Chevron terminates Gulf of Mexico rig contract early

Transocean said it would take $148 million in fees from the company for its Discoverer Clear Leader rig.
By Daniel J. Graeber Follow @dan_graeber Contact the Author   |  Sept. 21, 2017 at 8:27 AM
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Sept. 21 (UPI) -- A subsidiary of Chevron terminated a contract for a rig working in deep U.S. waters in the Gulf of Mexico nearly a year early, Transocean announced.

"A subsidiary of Chevron elected to exercise its contractual option to terminate the drilling contract for the ultra-deepwater drillship Discoverer Clear Leader, effective November 2017, prior to its expiration in October 2018," the company said in a statement.

The rig was last listed in Transocean's fleet status report as deployed in the Gulf of Mexico at a day rate of $575,000, an increase of 1 percent from the previous rate to lease the rig each day. Transocean said it would realize a lump-sum $148 million for contract termination fees.

Chevron had no comment about the early termination. The company said in March that its "long-term strength" was underpinned by projects like those in the deep waters of the Gulf of Mexico.

The company pegged its exploration and production budget for 2017 at $20 billion, 15 percent lower than last year and 42 percent below 2015 levels. It's the fourth year in a row for spending cuts for one of the largest energy companies in the world.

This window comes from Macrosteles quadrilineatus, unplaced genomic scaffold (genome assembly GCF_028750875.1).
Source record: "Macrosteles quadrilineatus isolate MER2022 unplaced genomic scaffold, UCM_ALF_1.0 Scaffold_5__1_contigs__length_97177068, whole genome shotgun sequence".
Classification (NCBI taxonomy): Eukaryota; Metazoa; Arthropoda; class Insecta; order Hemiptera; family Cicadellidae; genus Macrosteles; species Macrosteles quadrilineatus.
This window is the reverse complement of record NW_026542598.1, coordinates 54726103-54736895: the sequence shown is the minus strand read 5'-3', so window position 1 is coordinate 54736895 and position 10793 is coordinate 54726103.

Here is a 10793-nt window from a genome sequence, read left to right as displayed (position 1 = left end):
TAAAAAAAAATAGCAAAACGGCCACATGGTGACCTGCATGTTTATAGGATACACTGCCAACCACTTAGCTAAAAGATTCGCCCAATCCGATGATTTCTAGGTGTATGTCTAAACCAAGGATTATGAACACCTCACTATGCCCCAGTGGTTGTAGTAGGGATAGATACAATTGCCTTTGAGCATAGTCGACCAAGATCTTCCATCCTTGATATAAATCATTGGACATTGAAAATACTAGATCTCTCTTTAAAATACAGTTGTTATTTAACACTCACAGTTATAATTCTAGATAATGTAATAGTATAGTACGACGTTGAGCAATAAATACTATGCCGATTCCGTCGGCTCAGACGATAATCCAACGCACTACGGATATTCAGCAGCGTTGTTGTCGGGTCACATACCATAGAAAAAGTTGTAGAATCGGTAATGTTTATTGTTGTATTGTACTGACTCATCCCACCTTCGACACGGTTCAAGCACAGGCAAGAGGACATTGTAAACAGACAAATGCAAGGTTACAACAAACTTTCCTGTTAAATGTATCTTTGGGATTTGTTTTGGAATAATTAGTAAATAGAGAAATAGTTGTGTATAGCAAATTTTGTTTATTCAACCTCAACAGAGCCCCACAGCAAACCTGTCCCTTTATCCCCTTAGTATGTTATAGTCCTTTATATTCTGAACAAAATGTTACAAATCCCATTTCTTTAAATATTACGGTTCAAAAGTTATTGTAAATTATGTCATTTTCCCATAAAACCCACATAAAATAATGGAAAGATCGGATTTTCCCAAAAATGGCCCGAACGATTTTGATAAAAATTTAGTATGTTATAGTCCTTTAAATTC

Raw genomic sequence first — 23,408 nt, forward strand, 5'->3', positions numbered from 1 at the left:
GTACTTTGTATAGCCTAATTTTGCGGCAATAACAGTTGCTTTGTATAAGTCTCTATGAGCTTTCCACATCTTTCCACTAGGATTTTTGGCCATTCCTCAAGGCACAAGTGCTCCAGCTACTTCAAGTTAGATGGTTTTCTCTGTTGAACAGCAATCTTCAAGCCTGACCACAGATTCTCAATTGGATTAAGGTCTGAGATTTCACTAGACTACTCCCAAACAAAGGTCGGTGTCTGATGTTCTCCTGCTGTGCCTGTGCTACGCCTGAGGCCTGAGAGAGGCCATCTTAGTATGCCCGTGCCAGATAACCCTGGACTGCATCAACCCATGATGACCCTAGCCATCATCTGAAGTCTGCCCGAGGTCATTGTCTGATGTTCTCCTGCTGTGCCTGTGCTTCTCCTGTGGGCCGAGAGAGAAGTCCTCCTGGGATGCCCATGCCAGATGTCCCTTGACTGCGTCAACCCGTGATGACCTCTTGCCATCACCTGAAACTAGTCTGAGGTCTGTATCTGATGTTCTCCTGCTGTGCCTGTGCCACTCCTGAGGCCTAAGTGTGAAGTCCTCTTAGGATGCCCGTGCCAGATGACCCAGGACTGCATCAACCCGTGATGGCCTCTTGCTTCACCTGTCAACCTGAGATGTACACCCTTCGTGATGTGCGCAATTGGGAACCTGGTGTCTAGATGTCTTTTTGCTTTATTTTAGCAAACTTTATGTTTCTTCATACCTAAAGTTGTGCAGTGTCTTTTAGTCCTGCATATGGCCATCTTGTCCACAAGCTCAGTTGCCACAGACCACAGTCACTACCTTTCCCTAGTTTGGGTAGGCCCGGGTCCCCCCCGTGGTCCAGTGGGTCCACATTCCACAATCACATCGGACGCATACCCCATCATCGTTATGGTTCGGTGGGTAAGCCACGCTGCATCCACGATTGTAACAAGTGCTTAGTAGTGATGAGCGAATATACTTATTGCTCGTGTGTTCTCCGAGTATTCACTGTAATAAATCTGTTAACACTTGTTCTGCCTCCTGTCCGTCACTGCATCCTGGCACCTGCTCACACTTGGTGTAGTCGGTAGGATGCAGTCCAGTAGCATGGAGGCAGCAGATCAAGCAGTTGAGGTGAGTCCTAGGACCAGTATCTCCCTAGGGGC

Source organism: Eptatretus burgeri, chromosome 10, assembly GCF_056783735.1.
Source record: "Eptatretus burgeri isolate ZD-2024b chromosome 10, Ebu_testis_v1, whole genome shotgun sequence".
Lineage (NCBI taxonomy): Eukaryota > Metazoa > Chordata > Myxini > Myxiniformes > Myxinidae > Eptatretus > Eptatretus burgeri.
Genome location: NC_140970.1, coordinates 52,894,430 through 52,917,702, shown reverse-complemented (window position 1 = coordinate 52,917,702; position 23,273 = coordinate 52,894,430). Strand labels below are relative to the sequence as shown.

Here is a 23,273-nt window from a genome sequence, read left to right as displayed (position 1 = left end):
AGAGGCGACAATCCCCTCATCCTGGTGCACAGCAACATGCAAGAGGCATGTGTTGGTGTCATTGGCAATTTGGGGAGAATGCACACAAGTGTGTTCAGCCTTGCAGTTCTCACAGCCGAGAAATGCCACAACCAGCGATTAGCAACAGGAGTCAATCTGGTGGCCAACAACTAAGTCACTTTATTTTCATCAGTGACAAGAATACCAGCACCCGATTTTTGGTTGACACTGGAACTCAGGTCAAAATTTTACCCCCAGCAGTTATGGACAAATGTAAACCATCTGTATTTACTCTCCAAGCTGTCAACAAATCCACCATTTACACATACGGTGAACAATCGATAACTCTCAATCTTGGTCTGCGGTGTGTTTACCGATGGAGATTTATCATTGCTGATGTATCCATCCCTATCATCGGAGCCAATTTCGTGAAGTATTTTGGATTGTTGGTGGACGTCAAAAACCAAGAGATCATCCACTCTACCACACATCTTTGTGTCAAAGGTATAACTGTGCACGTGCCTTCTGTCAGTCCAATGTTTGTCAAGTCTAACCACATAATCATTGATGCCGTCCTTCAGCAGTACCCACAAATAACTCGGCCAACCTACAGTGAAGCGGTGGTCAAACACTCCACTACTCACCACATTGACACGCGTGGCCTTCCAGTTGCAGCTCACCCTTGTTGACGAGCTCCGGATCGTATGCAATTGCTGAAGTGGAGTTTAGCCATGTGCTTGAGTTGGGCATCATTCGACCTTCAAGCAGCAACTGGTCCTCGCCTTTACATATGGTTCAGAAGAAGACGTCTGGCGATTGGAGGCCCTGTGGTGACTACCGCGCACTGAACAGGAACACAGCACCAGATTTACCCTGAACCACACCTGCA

Speaking before stockholders at their annual meeting, CEO John Watson said his company was looking to turn the corner after cutting costs in an effort to balance its books.

In early March, the company's exploration and production team told analysts in New York that, after heavy losses last year, it would be generating cash by 2018.

Companies like Transocean that provide services for exploration and production operations were hurt by the recent downturn in crude prices oil prices, which collapsed below $30 per barrel early last year. Some of those same companies are learning to cope with oil prices holding near $50 per barrel.

Transocean in August reached an agreement to acquire its North Atlantic rival, Songa Offshore. On top of its legacy fleet, Transocean has four drill ships designed for ultra-deep waters under construction, and two of those are already under contract from Royal Dutch Shell for the next 10 years.

A March report from analysis group Wood Mackenzie found deep water basins were getting more competitive. The cost to break even on oil and gas projects in deep waters dropped from around $70 per barrel to below $50 per barrel in some cases.

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